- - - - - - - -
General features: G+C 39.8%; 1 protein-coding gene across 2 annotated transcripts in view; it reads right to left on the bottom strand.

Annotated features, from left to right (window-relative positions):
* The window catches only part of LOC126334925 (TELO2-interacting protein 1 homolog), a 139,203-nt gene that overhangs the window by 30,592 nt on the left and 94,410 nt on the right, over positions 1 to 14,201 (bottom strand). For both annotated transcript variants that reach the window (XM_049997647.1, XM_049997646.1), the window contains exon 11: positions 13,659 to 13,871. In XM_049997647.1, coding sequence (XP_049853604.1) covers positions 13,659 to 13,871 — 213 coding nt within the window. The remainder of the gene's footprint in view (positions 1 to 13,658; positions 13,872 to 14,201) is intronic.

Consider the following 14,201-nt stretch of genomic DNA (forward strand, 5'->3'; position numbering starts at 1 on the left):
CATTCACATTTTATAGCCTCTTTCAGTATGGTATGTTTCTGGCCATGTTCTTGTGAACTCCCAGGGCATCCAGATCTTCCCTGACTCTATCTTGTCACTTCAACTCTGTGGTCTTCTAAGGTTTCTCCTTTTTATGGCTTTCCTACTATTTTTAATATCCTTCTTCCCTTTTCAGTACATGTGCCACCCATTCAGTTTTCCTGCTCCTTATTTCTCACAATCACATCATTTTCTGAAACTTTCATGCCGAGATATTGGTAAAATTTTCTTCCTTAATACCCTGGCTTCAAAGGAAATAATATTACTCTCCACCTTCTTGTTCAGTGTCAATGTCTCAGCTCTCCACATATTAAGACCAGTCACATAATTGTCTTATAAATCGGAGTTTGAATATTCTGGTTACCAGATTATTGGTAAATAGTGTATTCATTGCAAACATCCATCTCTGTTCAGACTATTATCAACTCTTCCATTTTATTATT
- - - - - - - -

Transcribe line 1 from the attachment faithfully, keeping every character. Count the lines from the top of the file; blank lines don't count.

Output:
General features: G+C 39.8%; 1 protein-coding gene across 2 annotated transcripts in view; it reads right to left on the bottom strand.